Still, in my view, the political concept most relevant to “who we are” is not self-interest but responsibility, and in particular the ideal of generational responsibility stressed in chapter 1. There are several ways in which this ideal might be understood, but here I will sketch just one. According to a long tradition in political theory, (a) political authorities act in the name of the citizens in order to solve problems that either cannot be addressed, or else would be poorly handled, at the individual level, and (b) this is what, most fundamentally, justifies both their existence and their specific form. Political institutions and their leaders are legitimate because, and to the extent that, citizens delegate their own responsibilities and powers to them.

From this perspective, the most direct responsibility for recent climate policy failure falls on recent leaders and national institutions. If authority is delegated to them to deal with global environmental problems, they are failing to discharge their responsibilities and subject to moral criticism. Of course, on my view, such institutions were not really designed to deal with large global and intergenerational problems; hence the assignment of responsibility is to some extent unfair. Nevertheless, existing leaders and institutions have assumed the mantle of responsibility, making many fine speeches, organizing frequent meetings, promising progress, and so on. Hence many have acted as if the role did belong to them and they were capable of discharging it. They have not, for instance, bravely declared to their constituencies that the issue is beyond their competence, nor have they advocated for institutional change (e.g., a global constitutional convention). Given this, they can be held at least partly responsible.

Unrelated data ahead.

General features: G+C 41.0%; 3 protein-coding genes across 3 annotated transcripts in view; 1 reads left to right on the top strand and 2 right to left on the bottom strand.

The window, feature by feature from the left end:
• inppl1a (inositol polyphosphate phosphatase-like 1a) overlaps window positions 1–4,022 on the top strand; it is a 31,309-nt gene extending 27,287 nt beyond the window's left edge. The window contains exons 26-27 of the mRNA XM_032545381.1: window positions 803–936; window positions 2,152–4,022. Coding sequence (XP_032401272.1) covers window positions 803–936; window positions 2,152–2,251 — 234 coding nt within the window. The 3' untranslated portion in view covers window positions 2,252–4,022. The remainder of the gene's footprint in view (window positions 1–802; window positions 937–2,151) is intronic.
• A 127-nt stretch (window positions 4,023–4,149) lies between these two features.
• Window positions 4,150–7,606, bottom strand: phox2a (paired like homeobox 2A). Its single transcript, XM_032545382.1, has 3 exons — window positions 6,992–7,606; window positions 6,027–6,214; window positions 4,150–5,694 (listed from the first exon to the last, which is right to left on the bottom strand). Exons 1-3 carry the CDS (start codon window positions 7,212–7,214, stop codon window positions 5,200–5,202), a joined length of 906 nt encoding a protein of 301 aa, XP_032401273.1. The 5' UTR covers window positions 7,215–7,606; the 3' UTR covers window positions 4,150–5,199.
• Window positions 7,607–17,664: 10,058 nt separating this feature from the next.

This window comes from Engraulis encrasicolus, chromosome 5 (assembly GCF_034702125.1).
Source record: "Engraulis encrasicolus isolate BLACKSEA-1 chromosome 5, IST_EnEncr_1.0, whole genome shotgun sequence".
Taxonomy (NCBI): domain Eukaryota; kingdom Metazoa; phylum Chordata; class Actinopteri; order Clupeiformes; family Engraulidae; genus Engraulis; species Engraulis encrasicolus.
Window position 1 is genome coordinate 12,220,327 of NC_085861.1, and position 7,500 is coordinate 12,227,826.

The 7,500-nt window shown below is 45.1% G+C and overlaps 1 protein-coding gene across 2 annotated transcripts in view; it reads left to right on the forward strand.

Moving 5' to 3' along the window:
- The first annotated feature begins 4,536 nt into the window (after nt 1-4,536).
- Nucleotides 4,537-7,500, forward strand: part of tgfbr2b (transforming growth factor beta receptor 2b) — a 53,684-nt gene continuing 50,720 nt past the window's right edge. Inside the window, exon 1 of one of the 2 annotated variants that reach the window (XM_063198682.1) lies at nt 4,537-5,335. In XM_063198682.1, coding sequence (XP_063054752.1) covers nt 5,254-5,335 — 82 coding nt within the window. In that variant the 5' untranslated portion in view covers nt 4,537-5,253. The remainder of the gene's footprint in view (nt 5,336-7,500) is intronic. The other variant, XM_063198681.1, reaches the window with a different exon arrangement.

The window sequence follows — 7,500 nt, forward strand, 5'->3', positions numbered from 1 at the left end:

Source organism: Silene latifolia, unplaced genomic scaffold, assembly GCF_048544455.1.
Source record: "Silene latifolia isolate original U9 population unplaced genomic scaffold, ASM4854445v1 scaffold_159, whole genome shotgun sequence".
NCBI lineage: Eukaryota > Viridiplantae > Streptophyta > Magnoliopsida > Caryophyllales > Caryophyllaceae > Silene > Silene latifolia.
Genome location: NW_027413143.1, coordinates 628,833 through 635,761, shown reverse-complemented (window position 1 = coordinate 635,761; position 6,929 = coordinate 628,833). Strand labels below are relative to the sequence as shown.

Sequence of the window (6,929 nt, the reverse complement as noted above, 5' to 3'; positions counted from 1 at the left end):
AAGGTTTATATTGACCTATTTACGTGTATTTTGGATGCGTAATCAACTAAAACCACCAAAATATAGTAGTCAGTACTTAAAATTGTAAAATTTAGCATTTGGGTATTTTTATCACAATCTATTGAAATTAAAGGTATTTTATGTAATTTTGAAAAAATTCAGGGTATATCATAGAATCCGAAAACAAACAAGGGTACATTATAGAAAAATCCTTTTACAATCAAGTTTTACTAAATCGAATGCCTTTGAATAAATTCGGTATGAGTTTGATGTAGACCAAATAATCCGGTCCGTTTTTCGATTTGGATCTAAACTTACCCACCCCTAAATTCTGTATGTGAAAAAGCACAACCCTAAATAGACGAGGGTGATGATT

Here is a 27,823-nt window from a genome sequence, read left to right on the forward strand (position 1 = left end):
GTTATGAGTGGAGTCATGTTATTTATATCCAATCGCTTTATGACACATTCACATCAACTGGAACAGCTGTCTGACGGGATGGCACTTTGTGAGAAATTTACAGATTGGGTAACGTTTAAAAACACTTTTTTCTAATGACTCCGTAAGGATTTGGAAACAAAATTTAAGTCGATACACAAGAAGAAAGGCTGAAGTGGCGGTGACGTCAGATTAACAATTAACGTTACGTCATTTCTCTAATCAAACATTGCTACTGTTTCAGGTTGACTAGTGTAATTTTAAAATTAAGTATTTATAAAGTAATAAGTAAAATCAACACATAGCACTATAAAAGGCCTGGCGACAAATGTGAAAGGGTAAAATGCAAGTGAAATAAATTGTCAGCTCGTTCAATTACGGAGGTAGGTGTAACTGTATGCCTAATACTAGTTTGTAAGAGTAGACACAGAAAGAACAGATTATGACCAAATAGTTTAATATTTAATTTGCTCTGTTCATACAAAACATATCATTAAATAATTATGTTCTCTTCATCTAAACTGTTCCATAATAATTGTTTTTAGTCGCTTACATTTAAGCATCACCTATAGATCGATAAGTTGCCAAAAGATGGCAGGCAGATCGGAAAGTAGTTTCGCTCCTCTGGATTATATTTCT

Still, the more important issue is that, without effective delegation, responsibility falls back on the citizens, either to solve the problems themselves, or else, if this is not possible, to create new institutions to do the job. If they fail to do so, then they are subject to moral criticism. In my view, this is the challenge for the current generation, and the central threat to “who we are.” One consequence is that the economic realist strategy of treating the short-termism and narrow economic focus of conventional institutions as “feasibility constraints” badly misrepresents the problem we face.

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